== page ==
Schofield credited the chamber with organizing the luncheon to look at alternatives to an elevated highway, such as mass transit or light rail, although he thought the idea of an elevated highway has merit.
“FDOT is faced with the reality that they have to move people,” he said. “How do you do it? Mass transit, light rail and those types of things — those are all great systems and they work in certain areas. The thing to remember about mass transit systems is that they don’t pay for themselves, but then neither does a highway pay for itself. One way or another, they are paid for with tax dollars.”
Schofield explained that FDOT looks at solutions that reach 30 to 50 years into the future, and the purpose of the chamber forum was to get people to look at alternatives to what the state agency is proposing. The crux of the issue is if the area’s population density will allow mass transit to work.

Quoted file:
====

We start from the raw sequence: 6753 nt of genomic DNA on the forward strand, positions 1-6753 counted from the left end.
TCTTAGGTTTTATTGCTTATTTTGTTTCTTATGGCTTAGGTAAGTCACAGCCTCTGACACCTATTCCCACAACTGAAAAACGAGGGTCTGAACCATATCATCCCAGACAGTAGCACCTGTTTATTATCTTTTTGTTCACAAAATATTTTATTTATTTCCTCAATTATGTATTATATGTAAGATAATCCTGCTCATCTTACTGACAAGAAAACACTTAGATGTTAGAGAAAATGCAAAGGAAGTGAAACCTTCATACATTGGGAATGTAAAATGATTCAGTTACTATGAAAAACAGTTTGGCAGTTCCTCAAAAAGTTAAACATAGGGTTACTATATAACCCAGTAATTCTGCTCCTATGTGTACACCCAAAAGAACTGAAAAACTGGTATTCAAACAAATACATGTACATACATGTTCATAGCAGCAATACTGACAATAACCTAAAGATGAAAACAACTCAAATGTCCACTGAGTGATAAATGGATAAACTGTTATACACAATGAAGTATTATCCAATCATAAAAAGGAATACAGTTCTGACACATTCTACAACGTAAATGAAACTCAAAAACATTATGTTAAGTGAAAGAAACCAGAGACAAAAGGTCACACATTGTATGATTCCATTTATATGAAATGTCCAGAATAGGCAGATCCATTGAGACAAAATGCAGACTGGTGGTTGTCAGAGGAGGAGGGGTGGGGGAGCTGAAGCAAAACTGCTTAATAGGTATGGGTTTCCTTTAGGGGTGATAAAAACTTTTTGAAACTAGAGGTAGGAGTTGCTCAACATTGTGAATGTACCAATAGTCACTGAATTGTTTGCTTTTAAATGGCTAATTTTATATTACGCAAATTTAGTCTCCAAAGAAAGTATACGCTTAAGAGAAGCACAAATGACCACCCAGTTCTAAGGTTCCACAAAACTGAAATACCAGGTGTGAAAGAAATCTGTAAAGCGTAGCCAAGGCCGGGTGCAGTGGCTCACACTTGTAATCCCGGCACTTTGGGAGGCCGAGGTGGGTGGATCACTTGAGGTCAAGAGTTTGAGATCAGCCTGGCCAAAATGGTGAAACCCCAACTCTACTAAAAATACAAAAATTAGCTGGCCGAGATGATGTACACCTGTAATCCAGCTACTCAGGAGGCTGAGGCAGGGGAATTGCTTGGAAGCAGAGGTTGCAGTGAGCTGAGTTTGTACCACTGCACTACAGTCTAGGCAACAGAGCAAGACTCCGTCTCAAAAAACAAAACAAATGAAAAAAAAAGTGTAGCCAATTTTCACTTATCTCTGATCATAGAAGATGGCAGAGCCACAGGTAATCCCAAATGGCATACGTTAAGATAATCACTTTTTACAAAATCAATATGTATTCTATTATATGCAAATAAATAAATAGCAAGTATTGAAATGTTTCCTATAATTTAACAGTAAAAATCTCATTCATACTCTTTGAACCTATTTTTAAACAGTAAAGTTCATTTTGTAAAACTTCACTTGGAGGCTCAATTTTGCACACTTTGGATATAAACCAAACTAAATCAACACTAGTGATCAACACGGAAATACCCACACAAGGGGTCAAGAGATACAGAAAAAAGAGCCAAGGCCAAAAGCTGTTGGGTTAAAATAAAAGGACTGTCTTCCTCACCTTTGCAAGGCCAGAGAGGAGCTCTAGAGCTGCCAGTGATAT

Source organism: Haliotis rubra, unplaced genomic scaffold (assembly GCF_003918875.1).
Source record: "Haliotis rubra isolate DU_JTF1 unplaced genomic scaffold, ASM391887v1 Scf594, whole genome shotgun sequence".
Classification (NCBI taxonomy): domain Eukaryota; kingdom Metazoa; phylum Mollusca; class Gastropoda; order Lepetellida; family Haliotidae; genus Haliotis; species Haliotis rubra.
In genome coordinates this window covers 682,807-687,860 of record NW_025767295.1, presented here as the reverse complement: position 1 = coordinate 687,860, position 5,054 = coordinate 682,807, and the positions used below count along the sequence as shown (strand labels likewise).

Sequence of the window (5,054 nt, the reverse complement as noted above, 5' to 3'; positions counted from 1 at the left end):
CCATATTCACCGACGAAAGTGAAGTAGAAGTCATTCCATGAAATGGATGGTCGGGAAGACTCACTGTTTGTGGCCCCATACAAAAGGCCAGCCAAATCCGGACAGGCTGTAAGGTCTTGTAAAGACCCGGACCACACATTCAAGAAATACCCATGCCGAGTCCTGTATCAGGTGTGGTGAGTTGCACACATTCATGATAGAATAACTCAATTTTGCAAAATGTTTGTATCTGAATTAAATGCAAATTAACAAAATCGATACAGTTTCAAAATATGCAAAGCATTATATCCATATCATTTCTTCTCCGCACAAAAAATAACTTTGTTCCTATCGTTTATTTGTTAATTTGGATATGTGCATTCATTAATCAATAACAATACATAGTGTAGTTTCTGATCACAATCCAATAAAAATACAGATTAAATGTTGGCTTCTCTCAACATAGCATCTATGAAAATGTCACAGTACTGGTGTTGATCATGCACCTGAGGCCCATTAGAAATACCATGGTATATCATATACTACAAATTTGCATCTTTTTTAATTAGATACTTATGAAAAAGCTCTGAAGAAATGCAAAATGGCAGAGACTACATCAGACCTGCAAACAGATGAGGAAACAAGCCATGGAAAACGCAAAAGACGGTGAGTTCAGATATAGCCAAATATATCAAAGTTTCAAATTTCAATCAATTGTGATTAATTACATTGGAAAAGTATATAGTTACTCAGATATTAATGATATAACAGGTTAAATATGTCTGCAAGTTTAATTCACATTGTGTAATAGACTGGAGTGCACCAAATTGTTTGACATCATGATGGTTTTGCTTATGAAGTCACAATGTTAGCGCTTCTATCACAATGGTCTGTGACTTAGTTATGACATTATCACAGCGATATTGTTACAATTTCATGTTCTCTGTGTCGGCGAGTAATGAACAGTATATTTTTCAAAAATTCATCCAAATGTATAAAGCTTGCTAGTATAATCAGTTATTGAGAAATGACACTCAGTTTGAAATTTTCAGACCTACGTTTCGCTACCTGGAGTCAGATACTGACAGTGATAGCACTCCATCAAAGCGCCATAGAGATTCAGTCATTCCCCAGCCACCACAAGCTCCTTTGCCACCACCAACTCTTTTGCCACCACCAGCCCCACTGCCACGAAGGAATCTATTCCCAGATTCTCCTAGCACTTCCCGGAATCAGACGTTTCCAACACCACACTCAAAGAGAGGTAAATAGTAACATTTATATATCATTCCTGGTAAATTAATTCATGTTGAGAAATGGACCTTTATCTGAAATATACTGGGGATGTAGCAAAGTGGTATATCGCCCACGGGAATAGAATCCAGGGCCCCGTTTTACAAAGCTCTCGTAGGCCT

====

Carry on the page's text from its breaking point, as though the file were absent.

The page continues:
“Wellington is developed at about 1.6 units to the acre,” Schofield said. “Royal Palm Beach is somewhere on the order of twice that. Loxahatchee Groves is developed at 0.2 units per acre, which is five-acre lots. When you get to Westlake, which is the newest development, they’re up around four units to the acre, and Arden is two units to the acre. Those are densities that simply do not support mass transit.”
Schofield said the purpose of the forum was to look at alternatives to people using cars as their primary mode of transportation.
“I don’t think they had an answer to that, but I think they had a good start to a conversation,” Schofield said. “It was the first time that you had business leaders and community leaders along that corridor sitting down and talking, and not through the FDOT process.”
Liggins said the double-deck highway was the best-fit solution within the parameters that FDOT was given.